Fattest children are watching TV at highest rate, study finds Hopkins report warns of early sedentary habit, health impact later in life

March 25, 1998|By Jonathan Bor | Jonathan Bor,SUN STAFF

Parked in front of their television sets, millions of American children are getting fatter and priming themselves for a sedentary, obese adulthood.

Researchers at the Johns Hopkins Bayview Medical Center who combed through a federal health survey found that the fattest children were the ones who watched the most television. It was impossible to conclude that TV watching caused obesity -- but doctors involved in the study strongly suspected this was so.

"It's a very sedentary habit where kids are not burning calories," said Dr. Ross E. Andersen, an obesity specialist at Bayview. "Kids who are watching television are more likely to be bombarded with commercials from fast-food restaurants. They are constantly being offered cues to eat, and a lot of the foods advertised on television are high-fat foods."

Scientists used data on 4,063 children between the ages of 8 and 16 who participated in the Third National Health and Nutrition Survey, a broad-based effort to assess the nation's health from different angles.

About a quarter of the children watched television for at least four hours a day, the researchers found. The rate was highest for black children, of whom 43 percent said they reached that level.

Anderson speculated that parents' concerns about crime -- plus a lack of supervision in households because parents are at work -- have made television a haven for children. But the health consequences are alarming.

"The kids who watched four or more hours a day were significantly fatter than the rest," Andersen said. To assess body fat, federal researchers used a caliper to measure the thickness of two "fat folds" -- one around the waist and another beneath the shoulder blades. This is considered a key indicator of the amount of total body mass that is given over to fat.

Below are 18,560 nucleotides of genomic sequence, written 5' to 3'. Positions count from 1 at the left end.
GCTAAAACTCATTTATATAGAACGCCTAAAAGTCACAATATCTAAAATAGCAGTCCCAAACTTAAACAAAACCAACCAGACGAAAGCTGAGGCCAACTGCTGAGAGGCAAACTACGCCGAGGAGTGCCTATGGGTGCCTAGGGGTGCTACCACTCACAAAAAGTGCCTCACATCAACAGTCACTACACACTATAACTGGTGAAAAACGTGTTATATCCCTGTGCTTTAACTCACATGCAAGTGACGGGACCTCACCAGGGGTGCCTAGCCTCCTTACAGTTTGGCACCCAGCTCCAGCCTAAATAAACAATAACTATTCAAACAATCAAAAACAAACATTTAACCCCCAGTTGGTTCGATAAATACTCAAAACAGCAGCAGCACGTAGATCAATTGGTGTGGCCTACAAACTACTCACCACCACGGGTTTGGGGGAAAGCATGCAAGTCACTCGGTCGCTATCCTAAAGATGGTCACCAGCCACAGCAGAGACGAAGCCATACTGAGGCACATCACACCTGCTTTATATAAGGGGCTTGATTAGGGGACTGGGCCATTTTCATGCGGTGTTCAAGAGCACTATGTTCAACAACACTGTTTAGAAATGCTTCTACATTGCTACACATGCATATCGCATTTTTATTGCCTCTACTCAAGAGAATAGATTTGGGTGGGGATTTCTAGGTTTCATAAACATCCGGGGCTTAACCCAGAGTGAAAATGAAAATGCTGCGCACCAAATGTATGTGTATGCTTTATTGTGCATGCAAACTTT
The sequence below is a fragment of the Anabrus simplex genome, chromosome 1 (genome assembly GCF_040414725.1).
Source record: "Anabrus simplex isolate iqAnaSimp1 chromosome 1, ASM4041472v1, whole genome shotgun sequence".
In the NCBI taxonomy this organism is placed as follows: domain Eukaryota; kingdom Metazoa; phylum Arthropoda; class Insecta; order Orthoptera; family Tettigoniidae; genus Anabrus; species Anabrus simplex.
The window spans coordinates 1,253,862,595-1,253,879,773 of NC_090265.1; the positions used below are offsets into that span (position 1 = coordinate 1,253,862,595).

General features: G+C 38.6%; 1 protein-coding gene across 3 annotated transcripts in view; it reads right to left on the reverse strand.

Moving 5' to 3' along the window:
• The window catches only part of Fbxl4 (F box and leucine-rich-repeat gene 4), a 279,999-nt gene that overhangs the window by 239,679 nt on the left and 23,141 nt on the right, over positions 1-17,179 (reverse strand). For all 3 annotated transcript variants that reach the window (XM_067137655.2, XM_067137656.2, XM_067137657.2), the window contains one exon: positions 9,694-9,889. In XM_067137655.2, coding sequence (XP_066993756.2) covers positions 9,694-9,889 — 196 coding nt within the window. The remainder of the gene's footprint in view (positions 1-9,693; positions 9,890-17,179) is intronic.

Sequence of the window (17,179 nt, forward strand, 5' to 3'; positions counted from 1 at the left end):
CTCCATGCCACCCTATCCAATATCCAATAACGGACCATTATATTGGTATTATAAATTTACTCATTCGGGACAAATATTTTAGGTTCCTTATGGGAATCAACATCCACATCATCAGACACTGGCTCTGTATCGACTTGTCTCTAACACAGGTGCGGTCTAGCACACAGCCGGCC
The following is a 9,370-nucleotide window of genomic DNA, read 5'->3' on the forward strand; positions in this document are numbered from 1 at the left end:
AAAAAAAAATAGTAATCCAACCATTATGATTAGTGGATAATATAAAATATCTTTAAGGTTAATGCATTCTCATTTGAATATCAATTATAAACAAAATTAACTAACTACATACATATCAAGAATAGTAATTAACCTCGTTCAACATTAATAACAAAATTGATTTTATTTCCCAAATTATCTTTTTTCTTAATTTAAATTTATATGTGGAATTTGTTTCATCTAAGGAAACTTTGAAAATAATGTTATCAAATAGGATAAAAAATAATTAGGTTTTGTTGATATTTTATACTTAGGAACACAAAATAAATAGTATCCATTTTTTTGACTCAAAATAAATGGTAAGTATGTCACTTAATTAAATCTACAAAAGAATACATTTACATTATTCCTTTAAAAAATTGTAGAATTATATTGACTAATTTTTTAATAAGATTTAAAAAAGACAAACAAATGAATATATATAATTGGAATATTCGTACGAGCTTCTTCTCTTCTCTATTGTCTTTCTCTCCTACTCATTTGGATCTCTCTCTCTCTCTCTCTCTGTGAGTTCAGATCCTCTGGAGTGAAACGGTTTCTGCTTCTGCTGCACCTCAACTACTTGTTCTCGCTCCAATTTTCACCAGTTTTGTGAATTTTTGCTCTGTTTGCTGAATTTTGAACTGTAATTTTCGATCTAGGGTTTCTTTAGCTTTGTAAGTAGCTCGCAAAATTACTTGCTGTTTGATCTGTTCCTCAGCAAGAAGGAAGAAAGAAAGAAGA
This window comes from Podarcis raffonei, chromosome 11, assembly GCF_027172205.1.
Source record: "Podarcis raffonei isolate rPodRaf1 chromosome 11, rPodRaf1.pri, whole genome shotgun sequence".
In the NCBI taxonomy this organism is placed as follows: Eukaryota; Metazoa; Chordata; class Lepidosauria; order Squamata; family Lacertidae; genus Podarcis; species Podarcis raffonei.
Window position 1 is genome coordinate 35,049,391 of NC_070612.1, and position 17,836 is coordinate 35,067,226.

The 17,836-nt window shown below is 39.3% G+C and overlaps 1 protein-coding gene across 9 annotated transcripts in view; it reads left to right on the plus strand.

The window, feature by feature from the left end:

Researchers found that the folds became progressively thicker among children who watched more and more television. For instance, the folds were 25 percent thicker among children who watched at least four hours of television a day than among children who watched less than two hours.

Parents have every reason to worry about their children's weight, Andersen said. Other studies have shown that overweight children are more likely to become fat adults, and fat adults are at increased risk for sickness and premature death.

In an editorial, Dr. Thomas N. Robinson of the Stanford University School of Medicine said the study does not necessarily mean that children get fat because they watch too much television. It is possible, he wrote, that "watching more television could be the consequence of being overweight."

"The jury is still out on the question of whether television viewing is an important cause of overweight among children, although that should not stop parents and children from substituting less sedentary activities for sitting in front of the television, videocassette recorder, computer and video game."

When they looked at the amount of physical activity children are XTC getting, they found both encouraging and disturbing trends.

Fully 80 percent of the children exercised hard at least three times a week -- a goal set by the government's Healthy People 2000 program. But as children aged, boys were more likely than girls to stick with sports.

Andersen speculated that by their mid-teens, many girls lose their interest in sports and are abetted by fiscally strapped high schools that make physical education an elective.

"These young women are not finding the curriculum in high school appealing enough to stick with it," he said.

Pub Date: 3/25/98

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